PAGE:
The Flesh Eaters
featuring John Doe & DJ Bonebrake of X, Dave Alvin & Bill Bateman of The Blasters, Tom Heyman & the 22nd Street Irregulars, Steve Berlin of Los Lobos and legendary poet Chris D, D.J. Bonebrake
628 Divisadero St
San Francisco, CA, 94117
Doors 7:30 PM / Show 8:00 PM
This event is 21 and over
The Flesh Eaters
Arising from a punk rock party scene that exploded in the wasted midst of Hollywood tinsel and trash, The Flesh Eaters first mutated into a punk-fueled "roots rock voodoo blues" group (marked by the masterful A Minute to Pray, A Second To Die LP and a classic line-up of LA scene heavies) and later into a "speed metal esoterrorica" four-piece who throttled American hardcore with their mix of amped-up guitar hellfire and rough-hewn Jagger/Richards blues. Singer and band constant Chris D. (Desjardins) was able to sprout new heads for his band every couple of years while keeping a supremely intense, performance-as-catharsis ethos very much alive, and always charting fertile new musical ground. Live, Chris D. would shriek like he was conducting the last performance before Satan’s bloody rapture, and as if he just might be taking the audience down with him. The rock pundits of the day thus brought forth much enthusiasm, enthusiasm now all but buried in the yellowing copies of local fanzines.
Formed in 1978 and disbanded in 1983, when Chris D. started a new project, Divine Horsemen; reformed around 1990 and active till 2003-2004.
Tom Heyman & the 22nd Street Irregulars
Tom Heyman didn’t set out to write a pub-rock magnum opus, but if you read the tea leaves you’ll find it was pretty much inevitable. With Show Business, Baby the venerable sideman (Chuck Prophet, John Doe, Alejandro Escovedo, Sonny Smith, Hiss golden Messenger, etc) and accomplished singer / songwriter turns up the reverb and lets himself get loose, shuffling out of mythical saw-dusted barrooms and squinting into the California sunlight.
Heyman started playing and recording in the late 1980s with the Philadelphia based band Go To Blazes. The band released 5 full-length records featuring Heyman’s songwriting and lead guitar work, and toured the US and Europe extensively before breaking up in 1997. After relocating to San Francisco in 1998, he began working both as a solo artist and sideman, eventually joining local favorites The Court and Spark, as well as Chuck Prophet’s band. His second solo record Deliver Me was critically acclaimed, receiving 4-star reviews in both Mojo and Uncut magazine, and songs from the record were heard in the TV shows True Blood, Justified, Damages, and the feature film, Tammy.
By 2012 Heyman found himself at a bit of a loose end. It had been a half-dozen year since his last solo record, and about five since he’d left Prophet’s band. Sideman gigs and pedal-steel session dates were keeping him busy, but it wasn’t gratifying. “I started to get to get the itch to put together a band that was a looser, more rock and roll affair, closer in spirit to bands that I loved when I was in my early twenties – Rockpile, The Flamin’ Groovies, NRBQ, Mink DeVille, Dr. Feelgood” explains Heyman. “Acts from an era that maybe never was, but at least in my head was populated by bar bands that were smart, funny, rocking, and had great record collections.”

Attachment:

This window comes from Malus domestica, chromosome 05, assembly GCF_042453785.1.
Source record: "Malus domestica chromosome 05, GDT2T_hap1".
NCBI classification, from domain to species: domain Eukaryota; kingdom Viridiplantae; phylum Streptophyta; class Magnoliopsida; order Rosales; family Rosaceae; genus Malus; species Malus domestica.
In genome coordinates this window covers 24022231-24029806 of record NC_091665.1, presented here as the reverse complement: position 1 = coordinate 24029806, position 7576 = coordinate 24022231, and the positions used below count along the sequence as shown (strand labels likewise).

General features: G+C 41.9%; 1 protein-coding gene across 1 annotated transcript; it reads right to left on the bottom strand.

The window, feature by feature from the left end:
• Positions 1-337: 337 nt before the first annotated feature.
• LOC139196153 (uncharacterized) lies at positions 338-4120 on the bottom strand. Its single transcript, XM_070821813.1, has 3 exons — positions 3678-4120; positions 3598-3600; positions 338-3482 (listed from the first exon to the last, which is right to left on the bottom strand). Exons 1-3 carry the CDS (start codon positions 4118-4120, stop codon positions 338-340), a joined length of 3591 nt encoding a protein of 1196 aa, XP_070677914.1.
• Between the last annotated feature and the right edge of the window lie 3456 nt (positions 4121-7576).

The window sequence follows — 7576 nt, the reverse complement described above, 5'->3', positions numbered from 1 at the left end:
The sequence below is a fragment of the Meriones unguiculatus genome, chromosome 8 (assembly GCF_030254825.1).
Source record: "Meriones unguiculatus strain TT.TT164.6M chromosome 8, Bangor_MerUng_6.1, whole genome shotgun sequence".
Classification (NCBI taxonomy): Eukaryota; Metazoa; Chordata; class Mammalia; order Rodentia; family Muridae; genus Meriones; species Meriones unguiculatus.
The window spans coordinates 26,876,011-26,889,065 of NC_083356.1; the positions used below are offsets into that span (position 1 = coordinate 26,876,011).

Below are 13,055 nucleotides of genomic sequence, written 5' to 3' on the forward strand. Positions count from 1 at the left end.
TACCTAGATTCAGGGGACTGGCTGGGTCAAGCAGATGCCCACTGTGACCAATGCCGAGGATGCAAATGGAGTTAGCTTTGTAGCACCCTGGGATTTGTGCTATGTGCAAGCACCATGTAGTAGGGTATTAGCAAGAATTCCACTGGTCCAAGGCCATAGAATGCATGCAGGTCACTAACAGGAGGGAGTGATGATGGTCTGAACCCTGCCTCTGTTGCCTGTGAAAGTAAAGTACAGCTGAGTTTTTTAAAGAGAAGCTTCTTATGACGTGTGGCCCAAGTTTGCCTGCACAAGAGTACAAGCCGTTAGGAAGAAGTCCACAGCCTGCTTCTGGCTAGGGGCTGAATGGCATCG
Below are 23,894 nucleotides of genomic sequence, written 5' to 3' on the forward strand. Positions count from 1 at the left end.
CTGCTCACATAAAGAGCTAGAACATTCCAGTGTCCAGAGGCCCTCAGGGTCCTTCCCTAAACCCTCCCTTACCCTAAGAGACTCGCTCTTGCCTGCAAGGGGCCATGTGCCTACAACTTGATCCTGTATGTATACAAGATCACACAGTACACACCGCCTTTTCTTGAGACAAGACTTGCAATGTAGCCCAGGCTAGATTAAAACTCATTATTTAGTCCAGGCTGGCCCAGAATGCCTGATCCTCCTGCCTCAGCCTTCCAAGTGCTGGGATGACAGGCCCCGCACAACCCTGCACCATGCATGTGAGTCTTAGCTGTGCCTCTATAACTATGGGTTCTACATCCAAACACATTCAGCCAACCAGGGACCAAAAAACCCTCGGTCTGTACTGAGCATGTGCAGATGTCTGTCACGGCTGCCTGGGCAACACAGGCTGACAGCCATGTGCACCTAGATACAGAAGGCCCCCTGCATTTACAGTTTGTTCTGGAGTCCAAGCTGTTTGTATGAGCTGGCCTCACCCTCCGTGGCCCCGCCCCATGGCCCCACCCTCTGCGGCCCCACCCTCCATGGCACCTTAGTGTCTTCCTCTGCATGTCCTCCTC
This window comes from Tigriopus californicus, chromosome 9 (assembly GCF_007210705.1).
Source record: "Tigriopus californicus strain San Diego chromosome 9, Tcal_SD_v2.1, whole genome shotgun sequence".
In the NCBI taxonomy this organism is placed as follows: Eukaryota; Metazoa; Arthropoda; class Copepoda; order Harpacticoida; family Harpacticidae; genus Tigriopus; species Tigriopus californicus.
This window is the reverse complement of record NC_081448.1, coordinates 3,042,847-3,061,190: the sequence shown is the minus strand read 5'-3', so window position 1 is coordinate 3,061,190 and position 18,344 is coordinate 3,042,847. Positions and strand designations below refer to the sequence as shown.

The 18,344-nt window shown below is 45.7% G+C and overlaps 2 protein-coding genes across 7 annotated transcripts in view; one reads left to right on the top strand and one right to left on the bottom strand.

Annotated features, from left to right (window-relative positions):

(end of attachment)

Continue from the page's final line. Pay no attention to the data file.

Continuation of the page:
Heyman and his new gang of shiny-suited rock and roll sharps started rehearsing a set full of obscure covers by the likes of Bobby Fuller, Larry Williams, Dion, rare Chess Records rockabilly artists, and the like (Show Business, Baby features two covers amongst its originals; "Baby My Heart" from The Bobby Fuller Four, written by the great Sonny Curtis, and "Daddy Rollin' in Your Arms" by Dion, the B-side of his hit "Abraham Martin and John" , and long a holy grail amongst rock critics, 45 collectors and assorted cognoscenti.) Almost by accident, Heyman found himself writing songs for this band. “I felt free of the usual confessional singer/songwriter rules” says Heyman. “Plus, I got to play a bunch of short, sharp guitar solos and make liberal use of the word 'baby” without feeling self-conscious about it.”
They played out often, recorded a bunch of sides, and then everybody got busy with other projects and things sort of fizzled out. In the interim, Heyman recorded, released and toured on his last record, That Cool Blue Feeling (“A singular talent - That Cool Blue Feeling is contagious,” – No Depression). His cool new pub rock jams sat in limbo. That is, until he played them for Dan Stuart (Green on Red) and Eric Ambel (Joan Jett, Steve Earl), who strongly encourage Heyman to finish the record and let it loose on the world.
Produced by Heyman and erstwhile Flamin’ Groovies bassist, Chris von Sneidern, the record was recorded at the legendary Hyde St Studios in SF, and mixed in Brooklyn, NY by Heyman’s old friend Eric Ambel. Thematically, all the requisite subject are covered: Love (lost, found and begged for), working, drinking, and getting old (not necessarily in that order, and occasionally all three at once…) The tunes are steeped deep and long in the boogie, and delivered with a nod, a wink and a great big beat.
Scheduled for a mid-fall release via Bohemian Neglect Recording Works, Heyman implores us all to throw the Telecaster in the back of the Caddy, drop the top and come along for the ride. After all, it’s just Show Business, Baby.
Drummer and vibraphonist from Los Angeles (CA, USA). He began drumming at the age of 12, and studied classical and traditional music. His first band was called Rocktopus, and via this band he came into contact with the underground rock scene and joined Eyes and some time later X (5). He then started building his reputation as session musician. Later he formed the Latin-flavored jazz ensemble Orchestra Superstring, and joined Bonebrake Syncopators and The Knitters.